Reports Cite Lack of Uniform Policy for Terrorist Watch List

Inspector General Glenn A. Fine cited
Inspector General Glenn A. Fine cited "inconsistencies." (Dennis Cook - AP)
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By Ellen Nakashima
Washington Post Staff Writer
Tuesday, March 18, 2008

Almost seven years since the attacks of Sept. 11, 2001, the government is still struggling to establish a uniform procedure to put people on its master watch list of known or suspected terrorists, according to two government reports out this month.

The reports' findings come after criticism from privacy advocates that problems with the watch list hamper the government's ability to identify terrorists and do not ensure that innocent Americans are not included.

A inspector general's report for the office of the Director of National Intelligence found that "the nomination processes and procedures vary across the intelligence community, causing inconsistencies and disproportionate responsibilities in making nominations," according to spokesman Ross Feinstein.

A report issued yesterday by the Justice Department's inspector general, Glenn A. Fine, came to much the same conclusion regarding the FBI and six partner agencies.

As a result, the director of national intelligence is drafting a policy to ensure that uniform standards and procedures are used across the intelligence community, said Carl Kropf, a spokesman for the National Counterterrorism Center. The center, which falls under the DNI, handles the portion of the watch list that deals with international terrorism cases.

Fine's report examined practices from June to October 2007 and described inconsistent methods used by the FBI and other Justice Department agencies to submit names for inclusion on the watch list. The FBI and other agencies share intelligence reports that can, without the agencies' knowledge, form the basis for a person's inclusion on the list.

He also noted several violations of FBI policy. Agency field offices, for instance, have submitted names of people who are not subjects of terrorism investigations directly to the National Counterterrorism Center. In doing so, they bypass the required headquarters review that could catch errors, the report says.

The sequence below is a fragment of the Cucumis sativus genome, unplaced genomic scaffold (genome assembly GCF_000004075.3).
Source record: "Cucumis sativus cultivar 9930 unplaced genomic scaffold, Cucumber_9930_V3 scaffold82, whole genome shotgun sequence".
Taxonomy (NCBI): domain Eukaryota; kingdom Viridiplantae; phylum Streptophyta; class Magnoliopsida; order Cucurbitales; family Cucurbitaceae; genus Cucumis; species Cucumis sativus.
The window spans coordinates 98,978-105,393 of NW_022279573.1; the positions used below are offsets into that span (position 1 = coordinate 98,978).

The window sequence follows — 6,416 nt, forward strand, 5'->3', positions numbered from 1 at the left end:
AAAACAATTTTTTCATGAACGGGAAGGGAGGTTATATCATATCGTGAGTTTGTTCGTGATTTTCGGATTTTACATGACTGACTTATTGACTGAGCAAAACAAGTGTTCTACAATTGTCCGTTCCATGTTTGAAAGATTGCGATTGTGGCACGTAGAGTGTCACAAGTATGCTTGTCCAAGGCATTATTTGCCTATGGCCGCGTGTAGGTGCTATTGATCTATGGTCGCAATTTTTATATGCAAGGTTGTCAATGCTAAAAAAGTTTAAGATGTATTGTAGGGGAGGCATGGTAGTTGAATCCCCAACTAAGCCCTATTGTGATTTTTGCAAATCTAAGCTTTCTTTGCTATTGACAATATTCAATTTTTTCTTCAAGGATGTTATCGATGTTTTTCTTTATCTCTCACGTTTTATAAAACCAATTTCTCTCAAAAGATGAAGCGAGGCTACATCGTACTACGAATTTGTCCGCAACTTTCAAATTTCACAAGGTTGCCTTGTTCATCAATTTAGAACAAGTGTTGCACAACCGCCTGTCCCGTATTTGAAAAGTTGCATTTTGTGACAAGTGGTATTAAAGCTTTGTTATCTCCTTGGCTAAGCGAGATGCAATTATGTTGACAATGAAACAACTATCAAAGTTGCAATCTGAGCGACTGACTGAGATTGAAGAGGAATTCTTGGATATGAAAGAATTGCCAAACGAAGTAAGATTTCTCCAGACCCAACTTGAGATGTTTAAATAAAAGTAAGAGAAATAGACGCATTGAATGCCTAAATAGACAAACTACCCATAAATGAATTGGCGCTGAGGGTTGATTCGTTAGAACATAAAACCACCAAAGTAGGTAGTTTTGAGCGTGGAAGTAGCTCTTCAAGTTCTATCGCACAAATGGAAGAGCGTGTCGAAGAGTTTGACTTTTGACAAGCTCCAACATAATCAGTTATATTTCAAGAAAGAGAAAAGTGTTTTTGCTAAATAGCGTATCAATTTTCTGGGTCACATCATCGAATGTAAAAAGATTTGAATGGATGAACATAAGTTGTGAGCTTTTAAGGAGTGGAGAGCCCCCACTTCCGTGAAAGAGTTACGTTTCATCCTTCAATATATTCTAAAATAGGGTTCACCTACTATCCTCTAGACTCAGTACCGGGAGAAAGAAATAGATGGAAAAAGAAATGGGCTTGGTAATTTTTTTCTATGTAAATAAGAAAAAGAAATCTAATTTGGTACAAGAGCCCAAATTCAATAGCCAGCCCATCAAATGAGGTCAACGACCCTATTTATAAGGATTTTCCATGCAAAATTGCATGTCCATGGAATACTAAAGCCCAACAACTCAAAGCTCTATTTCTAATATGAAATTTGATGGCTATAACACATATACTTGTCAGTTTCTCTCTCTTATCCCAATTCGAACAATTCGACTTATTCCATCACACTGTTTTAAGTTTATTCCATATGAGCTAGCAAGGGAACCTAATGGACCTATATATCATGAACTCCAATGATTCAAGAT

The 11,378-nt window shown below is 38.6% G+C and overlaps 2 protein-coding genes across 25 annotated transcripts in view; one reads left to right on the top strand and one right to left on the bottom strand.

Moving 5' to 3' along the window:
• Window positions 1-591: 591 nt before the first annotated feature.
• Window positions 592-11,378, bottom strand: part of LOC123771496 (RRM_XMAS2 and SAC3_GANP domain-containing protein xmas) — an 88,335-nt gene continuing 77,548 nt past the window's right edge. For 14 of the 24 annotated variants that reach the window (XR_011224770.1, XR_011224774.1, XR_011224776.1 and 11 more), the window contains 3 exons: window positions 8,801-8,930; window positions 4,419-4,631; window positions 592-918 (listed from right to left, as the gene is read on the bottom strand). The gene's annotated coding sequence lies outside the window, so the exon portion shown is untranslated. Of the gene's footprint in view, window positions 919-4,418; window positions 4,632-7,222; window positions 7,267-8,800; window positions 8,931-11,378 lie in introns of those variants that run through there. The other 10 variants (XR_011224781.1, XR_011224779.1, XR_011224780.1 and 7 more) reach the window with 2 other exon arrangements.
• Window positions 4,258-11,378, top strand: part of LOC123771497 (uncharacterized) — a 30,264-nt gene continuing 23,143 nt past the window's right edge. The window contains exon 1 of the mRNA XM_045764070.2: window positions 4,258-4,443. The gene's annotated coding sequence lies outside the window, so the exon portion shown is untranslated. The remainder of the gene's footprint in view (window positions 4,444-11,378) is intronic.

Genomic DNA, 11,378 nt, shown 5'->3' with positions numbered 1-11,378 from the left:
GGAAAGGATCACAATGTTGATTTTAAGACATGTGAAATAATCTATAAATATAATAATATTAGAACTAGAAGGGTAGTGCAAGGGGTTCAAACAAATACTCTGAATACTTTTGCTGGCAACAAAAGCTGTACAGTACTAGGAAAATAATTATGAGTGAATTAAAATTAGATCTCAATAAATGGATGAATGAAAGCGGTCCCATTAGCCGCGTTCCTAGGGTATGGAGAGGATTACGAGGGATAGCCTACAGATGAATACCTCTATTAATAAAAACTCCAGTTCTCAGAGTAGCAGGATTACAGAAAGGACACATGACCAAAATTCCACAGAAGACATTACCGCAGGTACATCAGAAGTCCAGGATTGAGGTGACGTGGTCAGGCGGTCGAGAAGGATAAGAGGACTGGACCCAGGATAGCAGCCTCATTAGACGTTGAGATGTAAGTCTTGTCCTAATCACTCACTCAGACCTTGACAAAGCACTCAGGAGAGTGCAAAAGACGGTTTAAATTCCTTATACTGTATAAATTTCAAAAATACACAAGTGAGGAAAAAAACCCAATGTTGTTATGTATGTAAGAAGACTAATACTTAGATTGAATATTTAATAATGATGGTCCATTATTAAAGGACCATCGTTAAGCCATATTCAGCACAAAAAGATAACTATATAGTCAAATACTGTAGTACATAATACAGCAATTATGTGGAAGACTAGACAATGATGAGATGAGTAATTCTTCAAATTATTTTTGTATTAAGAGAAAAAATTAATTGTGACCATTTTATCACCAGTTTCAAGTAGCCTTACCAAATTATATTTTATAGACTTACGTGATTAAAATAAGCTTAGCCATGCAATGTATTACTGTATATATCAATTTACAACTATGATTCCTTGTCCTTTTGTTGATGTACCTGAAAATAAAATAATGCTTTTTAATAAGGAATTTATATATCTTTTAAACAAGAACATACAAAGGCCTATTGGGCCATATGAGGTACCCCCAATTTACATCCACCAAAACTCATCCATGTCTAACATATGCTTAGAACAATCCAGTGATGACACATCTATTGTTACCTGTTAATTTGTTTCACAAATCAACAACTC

The FBI does not always update records with new information about the subject of an investigation, the report found, and watch-list nominations from field offices were "often incomplete or contained inaccuracies." Fine found delays of up to four months in submitting information to headquarters, although FBI policy allows only 10 days.

"Accurate and current identifying information is critical for identifying suspected terrorists during screening practices, lowering the risk to frontline screening personnel and reducing misidentifications of innocent individuals who are not suspected terrorists," Fine said.

Fine noted that the FBI, which is the only Justice Department entity with a formal policy for "nominating" people to the list, made more than 8,000 watch-list nominations between January 2005 and November 2007. The FBI had "sound record management procedures" for standard nominations, he said.

The government's terrorist screening database is run by the FBI's Terrorist Screening Center. It consolidates a dozen government watch lists as well as a growing number of new sources, such as airline passenger data. The government has said it will keep the data for as long as 99 years and plans to expand the data sharing to some private-sector groups.

As of last April, it contained more than 720,000 records -- one person could have multiple records.

For subjects of a counterterrorism investigation, FBI policy requires that the case agent forward a nomination "package" to the Terrorist Review and Examination Unit (TREX) at FBI headquarters. In domestic terrorism cases, the unit sends the nomination directly to the Terrorist Screening Center. In international cases, TREX reviews and approves the nomination, then forwards it to the counterterrorism center.

Since a 2005 executive order that required better sharing of terrorism information among agencies, many Justice Department components are now sharing such data with counterterrorism agencies. Field agents with the Drug Enforcement Administration share with the local FBI Joint Terrorism Task Force, often informally. One DEA office reviews field reports and shares summaries of useful information with intelligence community agencies, including the counterterrorism center. Though the DEA did not know it, the center was creating watch-list nominations from DEA intelligence documents, Fine reported.

As of October 2007, the counterterrorism center reported that 40 records in its database were sourced to the DEA. Likewise, there were about 350 nominations in the database sourced without its knowledge to the U.S. National Central Bureau, an agency that facilitates international law enforcement cooperation.

FBI officials said the bureau has already made some improvements, including requiring field office supervisors to review watch-list nominations for accuracy and completeness.

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